A Welsh house that flows over the river Ysgir

Surrounded by some of the most spectacular hill landscapes in Britain – the Brecon Beacons – this house fittingly was built as a testament to the surrounding landscape. Ty Hedfan (in Welsh, meaning hovering house) is unique, built on a site that slopes down to the meeting points of two rivers – Ysgir Fach and Ysgir Fawr. The dual design problems of a steeply sloping plot, and a no-build zone within seven metres of the river Ysgir, became an opportunity for the architectural firm Featherstone Young, which is known for having a focus on the context and area that surrounds a development.  The house cantilevers over the river bank and into the canopy of the trees, almost hovering as it does.

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Mid-century Cape Cod retreat

Built as a summer house by Paul Weidlinger, the concrete pillars below form a low elevation at the higher end of the slope, but coming closer to the pond the building stilts out at such a height that the building looks like it’s floating over the pond. Open glass in the communal areas, along with the height, make this a perfect place I can imagine just sitting back and viewing nature from. The place was built back in the early 1950s, and was almost demolished until the Cape Cod Modern House Trust (CCMHT) stepped in a few years back. This is our first post back from an extended Summer break – enjoy!

Source: TheModernHouse

The Ahm House

This is a treat of a home, designed in the mid-20th century by the Danish architect Jørn Utzon – the very same who designed the Sydney Opera House.  The house has an almost brutalist quality to it, but softened for suburbia; the roof is made up of one strong line that juts out from the flat garden – underlined with thick concrete beams.

In the featured image furniture from Denmark is featured – the country Jørn Utzon is from. I wondered whether to include this image, as it is clearly from a different time to the rest of the house. Is it the same home tour if it shows a ‘before’ picture almost disconnected to what the interior is now? However, I think it is important. The picture shows what kind of interior the architect could have expected at the time that it was being built. Two famous pieces by Arne Jacobsen are shown – the armchair on the left is a Swan chair and the group of armchairs away from the foreground are Egg chairs; what makes this interesting is the muted tones chosen for these chairs – in keeping with the house style. The photos below are shared, with permission, from The Modern House.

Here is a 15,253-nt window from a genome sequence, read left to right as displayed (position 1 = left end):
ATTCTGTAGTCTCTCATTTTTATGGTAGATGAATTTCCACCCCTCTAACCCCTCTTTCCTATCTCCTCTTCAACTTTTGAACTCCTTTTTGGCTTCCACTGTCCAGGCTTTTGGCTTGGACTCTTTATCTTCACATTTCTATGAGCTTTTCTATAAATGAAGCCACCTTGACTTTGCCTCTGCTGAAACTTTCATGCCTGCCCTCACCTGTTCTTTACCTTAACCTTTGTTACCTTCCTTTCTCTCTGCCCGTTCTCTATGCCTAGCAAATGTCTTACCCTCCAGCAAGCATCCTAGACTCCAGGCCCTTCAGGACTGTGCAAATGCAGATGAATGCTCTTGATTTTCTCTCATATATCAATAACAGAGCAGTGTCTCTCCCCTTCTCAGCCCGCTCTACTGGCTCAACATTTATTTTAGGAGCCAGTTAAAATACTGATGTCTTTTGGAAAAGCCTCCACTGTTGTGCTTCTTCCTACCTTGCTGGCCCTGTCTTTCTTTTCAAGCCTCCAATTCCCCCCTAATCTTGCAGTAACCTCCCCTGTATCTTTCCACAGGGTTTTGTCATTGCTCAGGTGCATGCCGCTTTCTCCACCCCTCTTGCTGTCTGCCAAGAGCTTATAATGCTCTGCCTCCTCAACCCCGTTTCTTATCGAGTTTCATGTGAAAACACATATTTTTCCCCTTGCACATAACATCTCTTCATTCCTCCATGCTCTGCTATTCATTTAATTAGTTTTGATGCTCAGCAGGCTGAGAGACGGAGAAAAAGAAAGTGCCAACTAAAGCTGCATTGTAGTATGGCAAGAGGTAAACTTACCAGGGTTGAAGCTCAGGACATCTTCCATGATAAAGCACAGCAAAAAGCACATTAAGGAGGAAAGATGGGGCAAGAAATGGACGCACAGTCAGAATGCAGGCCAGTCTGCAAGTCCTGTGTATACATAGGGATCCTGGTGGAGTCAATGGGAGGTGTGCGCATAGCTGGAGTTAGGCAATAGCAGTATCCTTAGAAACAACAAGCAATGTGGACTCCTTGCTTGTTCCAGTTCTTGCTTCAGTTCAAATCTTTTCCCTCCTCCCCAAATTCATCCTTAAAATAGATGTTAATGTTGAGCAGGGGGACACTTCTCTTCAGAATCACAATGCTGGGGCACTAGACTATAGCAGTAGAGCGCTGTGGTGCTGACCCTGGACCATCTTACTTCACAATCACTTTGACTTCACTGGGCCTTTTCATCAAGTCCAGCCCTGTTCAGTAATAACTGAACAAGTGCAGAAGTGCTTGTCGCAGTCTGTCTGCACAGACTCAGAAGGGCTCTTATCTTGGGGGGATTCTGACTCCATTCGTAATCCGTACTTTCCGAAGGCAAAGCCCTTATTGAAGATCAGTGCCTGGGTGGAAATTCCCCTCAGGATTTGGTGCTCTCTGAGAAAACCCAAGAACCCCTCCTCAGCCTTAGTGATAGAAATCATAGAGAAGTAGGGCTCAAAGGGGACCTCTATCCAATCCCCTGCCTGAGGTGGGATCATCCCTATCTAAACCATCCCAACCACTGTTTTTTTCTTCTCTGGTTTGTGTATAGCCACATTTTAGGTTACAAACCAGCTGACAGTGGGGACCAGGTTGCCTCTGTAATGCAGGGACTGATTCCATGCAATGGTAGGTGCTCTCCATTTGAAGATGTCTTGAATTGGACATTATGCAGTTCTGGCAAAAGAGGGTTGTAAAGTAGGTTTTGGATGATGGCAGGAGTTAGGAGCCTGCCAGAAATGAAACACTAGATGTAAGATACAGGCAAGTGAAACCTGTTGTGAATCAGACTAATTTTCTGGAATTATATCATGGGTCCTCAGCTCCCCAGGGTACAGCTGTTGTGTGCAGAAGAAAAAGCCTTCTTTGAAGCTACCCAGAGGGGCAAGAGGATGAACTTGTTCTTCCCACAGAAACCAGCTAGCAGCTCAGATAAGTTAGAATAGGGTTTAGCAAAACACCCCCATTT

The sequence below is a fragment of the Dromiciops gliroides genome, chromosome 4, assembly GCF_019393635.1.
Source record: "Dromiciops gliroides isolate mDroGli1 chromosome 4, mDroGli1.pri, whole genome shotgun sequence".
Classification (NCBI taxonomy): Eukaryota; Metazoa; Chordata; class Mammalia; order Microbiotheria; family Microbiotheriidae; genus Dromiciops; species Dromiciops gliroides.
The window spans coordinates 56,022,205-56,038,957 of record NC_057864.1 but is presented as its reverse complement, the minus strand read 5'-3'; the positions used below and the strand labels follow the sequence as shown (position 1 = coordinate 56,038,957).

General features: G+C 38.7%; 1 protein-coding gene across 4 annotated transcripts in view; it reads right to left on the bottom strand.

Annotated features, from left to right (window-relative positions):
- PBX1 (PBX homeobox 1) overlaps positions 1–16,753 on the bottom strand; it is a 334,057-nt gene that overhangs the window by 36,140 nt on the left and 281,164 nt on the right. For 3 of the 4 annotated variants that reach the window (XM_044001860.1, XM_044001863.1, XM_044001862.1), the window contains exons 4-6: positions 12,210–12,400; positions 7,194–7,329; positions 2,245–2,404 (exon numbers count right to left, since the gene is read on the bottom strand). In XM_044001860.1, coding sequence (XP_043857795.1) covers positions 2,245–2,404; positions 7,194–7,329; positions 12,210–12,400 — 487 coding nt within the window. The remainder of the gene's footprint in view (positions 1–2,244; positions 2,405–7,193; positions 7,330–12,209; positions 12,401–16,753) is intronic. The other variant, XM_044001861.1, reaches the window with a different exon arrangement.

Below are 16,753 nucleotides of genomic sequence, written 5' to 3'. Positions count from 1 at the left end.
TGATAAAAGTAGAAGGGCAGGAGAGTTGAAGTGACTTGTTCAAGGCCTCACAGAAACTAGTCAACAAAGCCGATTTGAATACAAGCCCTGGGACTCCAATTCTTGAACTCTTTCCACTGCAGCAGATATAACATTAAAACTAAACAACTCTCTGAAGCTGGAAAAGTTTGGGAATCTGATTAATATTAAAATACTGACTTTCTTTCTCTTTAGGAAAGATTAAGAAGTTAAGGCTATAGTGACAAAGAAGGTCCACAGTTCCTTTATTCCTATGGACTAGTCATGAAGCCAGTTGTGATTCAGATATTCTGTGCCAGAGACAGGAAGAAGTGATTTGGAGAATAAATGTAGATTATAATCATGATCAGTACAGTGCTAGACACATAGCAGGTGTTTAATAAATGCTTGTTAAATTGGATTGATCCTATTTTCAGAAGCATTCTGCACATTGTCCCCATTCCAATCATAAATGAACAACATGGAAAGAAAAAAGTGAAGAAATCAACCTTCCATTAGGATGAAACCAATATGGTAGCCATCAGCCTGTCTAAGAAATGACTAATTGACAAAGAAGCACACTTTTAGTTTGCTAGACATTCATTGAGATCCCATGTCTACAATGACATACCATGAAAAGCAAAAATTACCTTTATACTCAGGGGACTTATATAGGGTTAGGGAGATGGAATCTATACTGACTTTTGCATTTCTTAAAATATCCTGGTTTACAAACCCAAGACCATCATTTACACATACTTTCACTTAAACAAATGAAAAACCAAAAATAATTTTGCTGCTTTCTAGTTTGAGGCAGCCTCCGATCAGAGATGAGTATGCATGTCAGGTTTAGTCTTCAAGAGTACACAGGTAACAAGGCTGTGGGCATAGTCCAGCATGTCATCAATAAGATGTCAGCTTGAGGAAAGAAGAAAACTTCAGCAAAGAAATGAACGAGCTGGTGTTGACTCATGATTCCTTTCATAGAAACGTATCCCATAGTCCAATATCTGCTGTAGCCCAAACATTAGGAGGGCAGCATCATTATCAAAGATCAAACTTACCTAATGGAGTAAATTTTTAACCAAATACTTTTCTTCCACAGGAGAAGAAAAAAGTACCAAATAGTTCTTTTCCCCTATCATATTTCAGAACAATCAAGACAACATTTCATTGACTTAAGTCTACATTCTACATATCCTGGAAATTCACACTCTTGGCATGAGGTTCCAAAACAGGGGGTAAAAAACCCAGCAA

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Note in the image below that the original style decor reflected the midcentury modern inspiration that’s found throughout the building (image from MidCenturyHome.com shown as thumbnail for fair use).

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There’s something very aesthetic about these narrow spaces.

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A 19th century apartment with original features

This is a show-stopping loft in central Stockholm. Built in the 1800s, the original flooring and beams are still in, and exposed. It’s currently available on Nooks.se and is one of the most viewed properties there. I like it, even though it doesn’t follow my personal style. If I were to move in (which probably means winning the lottery) I’d add a tonne of soft furnishings – throws, pillows, and even more rugs than they already have.

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The bright reds really work well with the exposed dark wood.